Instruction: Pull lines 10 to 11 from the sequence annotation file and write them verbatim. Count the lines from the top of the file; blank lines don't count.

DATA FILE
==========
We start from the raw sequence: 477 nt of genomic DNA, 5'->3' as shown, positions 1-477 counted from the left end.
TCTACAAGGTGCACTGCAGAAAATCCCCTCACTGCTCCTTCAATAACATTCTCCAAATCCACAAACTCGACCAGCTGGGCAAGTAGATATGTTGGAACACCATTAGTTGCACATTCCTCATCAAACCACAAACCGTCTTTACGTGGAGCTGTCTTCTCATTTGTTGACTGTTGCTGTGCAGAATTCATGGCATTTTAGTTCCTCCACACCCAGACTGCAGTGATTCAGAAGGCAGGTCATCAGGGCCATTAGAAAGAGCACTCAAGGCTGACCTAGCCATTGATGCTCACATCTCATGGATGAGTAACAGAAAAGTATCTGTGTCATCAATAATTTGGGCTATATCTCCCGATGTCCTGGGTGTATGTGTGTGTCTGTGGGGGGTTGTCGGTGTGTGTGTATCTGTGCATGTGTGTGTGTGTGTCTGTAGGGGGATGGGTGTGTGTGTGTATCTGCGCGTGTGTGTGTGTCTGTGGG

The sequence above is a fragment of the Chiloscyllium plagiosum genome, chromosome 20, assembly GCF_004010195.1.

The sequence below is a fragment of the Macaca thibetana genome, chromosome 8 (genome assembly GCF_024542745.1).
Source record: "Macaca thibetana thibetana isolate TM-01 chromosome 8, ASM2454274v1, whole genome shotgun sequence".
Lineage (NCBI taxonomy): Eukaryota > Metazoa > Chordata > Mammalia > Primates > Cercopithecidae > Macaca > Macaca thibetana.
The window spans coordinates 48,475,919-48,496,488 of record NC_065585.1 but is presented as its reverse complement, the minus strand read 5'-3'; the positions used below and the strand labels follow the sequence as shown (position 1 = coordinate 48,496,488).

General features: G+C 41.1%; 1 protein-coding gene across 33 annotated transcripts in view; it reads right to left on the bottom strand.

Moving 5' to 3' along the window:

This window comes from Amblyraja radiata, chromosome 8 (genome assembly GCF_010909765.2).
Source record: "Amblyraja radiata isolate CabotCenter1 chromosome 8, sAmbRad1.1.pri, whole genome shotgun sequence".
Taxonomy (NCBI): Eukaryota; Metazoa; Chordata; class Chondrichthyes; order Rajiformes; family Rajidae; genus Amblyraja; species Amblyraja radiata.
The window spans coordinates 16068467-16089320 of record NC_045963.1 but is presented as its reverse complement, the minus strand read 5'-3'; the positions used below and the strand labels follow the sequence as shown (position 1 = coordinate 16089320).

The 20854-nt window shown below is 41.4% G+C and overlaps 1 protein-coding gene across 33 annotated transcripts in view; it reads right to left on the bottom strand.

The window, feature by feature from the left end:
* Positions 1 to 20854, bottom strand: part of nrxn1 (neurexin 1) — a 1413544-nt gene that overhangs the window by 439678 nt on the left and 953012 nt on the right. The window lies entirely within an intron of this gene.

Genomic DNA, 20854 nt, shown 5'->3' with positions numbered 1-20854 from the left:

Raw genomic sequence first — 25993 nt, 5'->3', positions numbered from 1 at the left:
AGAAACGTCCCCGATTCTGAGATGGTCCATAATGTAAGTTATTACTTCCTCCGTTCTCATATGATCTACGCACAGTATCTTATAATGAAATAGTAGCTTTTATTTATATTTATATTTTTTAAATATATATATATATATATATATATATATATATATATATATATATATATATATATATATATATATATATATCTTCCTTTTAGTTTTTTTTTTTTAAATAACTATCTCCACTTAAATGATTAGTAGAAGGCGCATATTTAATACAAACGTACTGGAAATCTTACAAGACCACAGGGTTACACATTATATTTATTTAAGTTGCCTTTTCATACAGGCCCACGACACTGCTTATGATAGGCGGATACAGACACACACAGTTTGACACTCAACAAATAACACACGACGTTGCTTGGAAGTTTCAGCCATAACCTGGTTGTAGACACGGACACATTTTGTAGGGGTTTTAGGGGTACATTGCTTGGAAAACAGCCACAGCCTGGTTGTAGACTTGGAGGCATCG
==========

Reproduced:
This window comes from Amblyraja radiata, chromosome 8 (genome assembly GCF_010909765.2).
Source record: "Amblyraja radiata isolate CabotCenter1 chromosome 8, sAmbRad1.1.pri, whole genome shotgun sequence".